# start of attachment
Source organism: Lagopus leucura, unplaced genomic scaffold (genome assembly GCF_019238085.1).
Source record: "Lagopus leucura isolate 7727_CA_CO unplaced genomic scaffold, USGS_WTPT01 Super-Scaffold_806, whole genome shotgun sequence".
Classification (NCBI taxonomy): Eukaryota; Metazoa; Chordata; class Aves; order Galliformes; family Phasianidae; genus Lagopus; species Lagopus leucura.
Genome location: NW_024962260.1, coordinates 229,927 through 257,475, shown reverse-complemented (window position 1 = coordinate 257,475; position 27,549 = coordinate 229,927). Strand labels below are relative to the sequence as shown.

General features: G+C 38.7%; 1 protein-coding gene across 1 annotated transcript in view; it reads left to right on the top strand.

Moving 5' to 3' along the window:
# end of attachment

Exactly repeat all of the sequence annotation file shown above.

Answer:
Source organism: Lagopus leucura, unplaced genomic scaffold (genome assembly GCF_019238085.1).
Source record: "Lagopus leucura isolate 7727_CA_CO unplaced genomic scaffold, USGS_WTPT01 Super-Scaffold_806, whole genome shotgun sequence".
Classification (NCBI taxonomy): Eukaryota; Metazoa; Chordata; class Aves; order Galliformes; family Phasianidae; genus Lagopus; species Lagopus leucura.
Genome location: NW_024962260.1, coordinates 229,927 through 257,475, shown reverse-complemented (window position 1 = coordinate 257,475; position 27,549 = coordinate 229,927). Strand labels below are relative to the sequence as shown.

General features: G+C 38.7%; 1 protein-coding gene across 1 annotated transcript in view; it reads left to right on the top strand.

Moving 5' to 3' along the window: